6

I have a method from an existing .NET Framework project that gets the path to the default browser in Windows from the Registry and launches it with a Process call:

string browser = "";
RegistryKey regKey = null;

try
{
    regKey = Registry.ClassesRoot.OpenSubKey("HTTP\\shell\\open\\command", false);
    browser = regKey.GetValue(null).ToString().Replace("" + (char)34, "");
    if (!browser.EndsWith(".exe"))
        browser = browser.Substring(0, browser.LastIndexOf(".exe") + 4);
}
finally
{
    if (regKey != null)
        regKey.Close();
}

ProcessStartInfo info = new ProcessStartInfo(browser);
info.Arguments = "\"" + url + "\"";
Process.Start(info);

This project is trying to get setup to go cross-platform, so I'm porting it to .NET Standard (1.2). The problem is that I'm not sure what the .NET Standard equivalents are to RegistryKey and Process (and ProcessStartInfo). Of course, being for other platforms, there may not be a registry or any concept of "processes" on that system. So is there a way to achieve the above functionality in .NET Standard? (Or perhaps this is an X-Y Problem and I'm going about it all wrong?)

  • I'd say that "get path to default browser then launch it" is just not portable. – Evk May 24 '17 at 7:46
  • 2
    FYI, on Windows at least, you can directly go to an URL in the default browser by doing just this: Process.Start("https://www.google.com");. No need to go to the registry for this :) – Lucas Trzesniewski May 24 '17 at 7:54
  • @Evk I'm mainly concerned about the "main" desktop platforms right now (Windows, Mac OS, maybe the more popular flavors of Linux), so I'm hoping that it will be portable enough and figure out an alternate approach if I need to later on. – Abion47 May 24 '17 at 8:02
  • @LucasTrzesniewski That's a fancy trick. I wonder if that approach is cross-platform as well. – Abion47 May 24 '17 at 8:02
7

Registry is only available in .NET Standard 1.3 using the Microsoft.Win32.Registry NuGet package. So you cannot target 1.2 if you want to use the registry.

Similarly, System.Diagnostics.Process is available for .NET Standard 1.3 using the NuGet package System.Diagnostics.Process (for .NET Standard 2.0, no separate NuGet package is required to access it).

For getting the "default browser", there is not full cross-platform solution since you'd need to integrate with whatever desktop solution the user is using - e.g. MacOS, KDE, GNOME, Ubuntu Unity etc.

  • The current project targets .NET Framework 4.5.2, and it's my understanding that .NET Standard 1.2 is the "newest" version supported by programs run under that version. – Abion47 May 24 '17 at 7:59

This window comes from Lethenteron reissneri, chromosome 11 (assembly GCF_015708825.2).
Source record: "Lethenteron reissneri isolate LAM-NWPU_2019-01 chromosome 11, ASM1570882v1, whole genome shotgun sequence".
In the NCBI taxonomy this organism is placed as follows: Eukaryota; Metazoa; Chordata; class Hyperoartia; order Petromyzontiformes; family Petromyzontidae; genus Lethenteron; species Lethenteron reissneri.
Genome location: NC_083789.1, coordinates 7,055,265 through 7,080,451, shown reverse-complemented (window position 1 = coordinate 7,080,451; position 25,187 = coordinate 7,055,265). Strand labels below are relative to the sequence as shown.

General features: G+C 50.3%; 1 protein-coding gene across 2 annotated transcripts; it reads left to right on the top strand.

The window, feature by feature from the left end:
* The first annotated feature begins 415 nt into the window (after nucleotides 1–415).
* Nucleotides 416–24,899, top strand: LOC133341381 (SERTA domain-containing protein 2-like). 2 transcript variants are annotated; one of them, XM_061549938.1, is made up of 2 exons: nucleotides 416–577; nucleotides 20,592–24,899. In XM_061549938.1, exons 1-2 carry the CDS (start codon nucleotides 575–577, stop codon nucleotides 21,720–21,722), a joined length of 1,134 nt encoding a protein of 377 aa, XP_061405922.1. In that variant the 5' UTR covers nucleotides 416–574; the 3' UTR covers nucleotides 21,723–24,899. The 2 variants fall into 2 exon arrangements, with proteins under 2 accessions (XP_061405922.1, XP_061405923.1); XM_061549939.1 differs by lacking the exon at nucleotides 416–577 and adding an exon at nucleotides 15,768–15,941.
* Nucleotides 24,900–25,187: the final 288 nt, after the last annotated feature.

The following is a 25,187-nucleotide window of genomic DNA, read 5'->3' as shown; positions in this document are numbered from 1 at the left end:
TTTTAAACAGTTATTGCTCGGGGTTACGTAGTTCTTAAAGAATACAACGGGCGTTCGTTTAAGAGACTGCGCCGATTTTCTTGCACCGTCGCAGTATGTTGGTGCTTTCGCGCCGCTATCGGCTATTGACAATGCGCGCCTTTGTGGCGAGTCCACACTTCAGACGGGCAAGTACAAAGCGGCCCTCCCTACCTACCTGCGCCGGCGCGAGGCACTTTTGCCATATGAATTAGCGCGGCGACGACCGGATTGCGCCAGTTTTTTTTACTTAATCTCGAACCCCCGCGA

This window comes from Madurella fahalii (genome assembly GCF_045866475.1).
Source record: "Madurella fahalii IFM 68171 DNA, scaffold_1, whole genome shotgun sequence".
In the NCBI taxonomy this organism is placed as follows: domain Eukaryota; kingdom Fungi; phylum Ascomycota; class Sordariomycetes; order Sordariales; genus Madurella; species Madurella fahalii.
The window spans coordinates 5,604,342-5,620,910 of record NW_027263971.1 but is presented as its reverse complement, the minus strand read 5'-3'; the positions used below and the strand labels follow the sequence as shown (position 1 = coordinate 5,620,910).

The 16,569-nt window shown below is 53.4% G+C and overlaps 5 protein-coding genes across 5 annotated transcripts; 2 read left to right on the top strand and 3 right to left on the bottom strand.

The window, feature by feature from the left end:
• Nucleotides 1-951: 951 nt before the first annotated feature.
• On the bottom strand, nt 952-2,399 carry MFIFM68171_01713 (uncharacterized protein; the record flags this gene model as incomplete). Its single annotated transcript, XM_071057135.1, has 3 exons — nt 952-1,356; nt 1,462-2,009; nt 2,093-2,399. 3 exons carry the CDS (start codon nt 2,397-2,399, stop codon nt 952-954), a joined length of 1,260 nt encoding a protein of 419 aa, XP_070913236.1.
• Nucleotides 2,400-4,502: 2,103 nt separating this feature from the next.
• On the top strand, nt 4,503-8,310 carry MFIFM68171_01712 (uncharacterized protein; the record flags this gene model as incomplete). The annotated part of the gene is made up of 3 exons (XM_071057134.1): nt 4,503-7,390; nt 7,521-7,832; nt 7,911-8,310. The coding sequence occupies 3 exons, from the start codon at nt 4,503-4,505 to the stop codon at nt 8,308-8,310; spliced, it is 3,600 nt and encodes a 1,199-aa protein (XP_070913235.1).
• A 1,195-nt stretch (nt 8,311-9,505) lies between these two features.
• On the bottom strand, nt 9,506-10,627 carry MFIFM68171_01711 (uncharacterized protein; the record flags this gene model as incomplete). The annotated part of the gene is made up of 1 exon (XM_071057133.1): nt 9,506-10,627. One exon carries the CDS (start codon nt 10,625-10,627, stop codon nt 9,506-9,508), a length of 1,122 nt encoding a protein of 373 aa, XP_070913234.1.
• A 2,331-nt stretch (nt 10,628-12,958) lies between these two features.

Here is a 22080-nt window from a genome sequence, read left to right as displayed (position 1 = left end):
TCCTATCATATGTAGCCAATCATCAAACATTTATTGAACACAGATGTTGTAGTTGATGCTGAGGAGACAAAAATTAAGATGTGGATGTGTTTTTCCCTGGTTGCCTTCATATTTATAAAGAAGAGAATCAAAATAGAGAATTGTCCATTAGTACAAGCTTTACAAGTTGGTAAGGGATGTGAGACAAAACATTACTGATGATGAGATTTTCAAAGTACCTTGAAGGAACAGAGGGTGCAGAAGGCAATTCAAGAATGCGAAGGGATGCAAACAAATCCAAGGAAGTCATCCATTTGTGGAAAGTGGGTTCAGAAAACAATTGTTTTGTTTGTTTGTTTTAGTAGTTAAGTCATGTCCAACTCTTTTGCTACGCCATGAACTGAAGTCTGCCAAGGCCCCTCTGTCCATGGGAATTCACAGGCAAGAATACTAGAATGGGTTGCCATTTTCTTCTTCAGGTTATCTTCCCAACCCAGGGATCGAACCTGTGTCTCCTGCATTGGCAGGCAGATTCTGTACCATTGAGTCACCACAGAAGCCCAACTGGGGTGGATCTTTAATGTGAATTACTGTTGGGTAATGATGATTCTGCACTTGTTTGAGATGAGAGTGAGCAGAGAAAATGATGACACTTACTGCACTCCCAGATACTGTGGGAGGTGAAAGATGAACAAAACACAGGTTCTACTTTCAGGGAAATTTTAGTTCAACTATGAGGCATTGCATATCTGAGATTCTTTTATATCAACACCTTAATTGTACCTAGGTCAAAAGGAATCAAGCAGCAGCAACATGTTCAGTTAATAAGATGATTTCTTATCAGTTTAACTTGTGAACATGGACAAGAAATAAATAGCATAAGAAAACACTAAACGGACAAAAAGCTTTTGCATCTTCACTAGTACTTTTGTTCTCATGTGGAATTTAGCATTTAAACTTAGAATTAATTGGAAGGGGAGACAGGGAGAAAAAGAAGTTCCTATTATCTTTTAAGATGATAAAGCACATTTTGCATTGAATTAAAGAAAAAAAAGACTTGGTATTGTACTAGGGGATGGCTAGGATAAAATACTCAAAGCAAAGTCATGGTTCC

• The reason for .NET Framework 4.5.2 is that this project has some clients that run it on Windows 7, so I'd prefer not to tell those people that they can suddenly no longer use this program. – Abion47 May 24 '17 at 8:04
  • Though I'm reading the version requirements for the different versions of .NET Framework, and it says that 4.6 is supported by Windows 7 as well (albeit with some additional installs), so I'm not sure where I got the impression that 4.5.2 was the latest version that I could use. – Abion47 May 24 '17 at 8:07
  • Yes that is a problem, the other solution would be to multi target - build the library for both net452 and netstandard1.3. You'd then only reference the NuGet packages for netstandard and have a NuGet package / project you can use in both .net core and .net framework applications. – Martin Ullrich May 24 '17 at 8:32
  • I... have no idea how to do that. :P – Abion47 May 24 '17 at 9:35
1

For registry at least there is a solution available in .NET Standard, but it is only compatible from version 1.3:

The Windows registry is a self-contained component that will be provided as a separate NuGet package (e.g. Microsoft.Win32.Registry). You’ll be able to consume it from .NET Core, but it will only work on Windows. Calling registry APIs from any other OS will result in PlatformNotSupportedException. You’re expected to guard your calls appropriately or making sure your code will only ever run on Windows. We’re considering improving our tooling to help you with detecting these cases.

So include the appropriate NuGet package and you should be fine for the Registry class.

System.Diagnostics.Process is supported in .NET Standard 1.3, so that should be fine too if you can migrate.

That said, I don't think you will get this part of the program working this way, for Windows, yes, but for other platform you might need an entire different approach.

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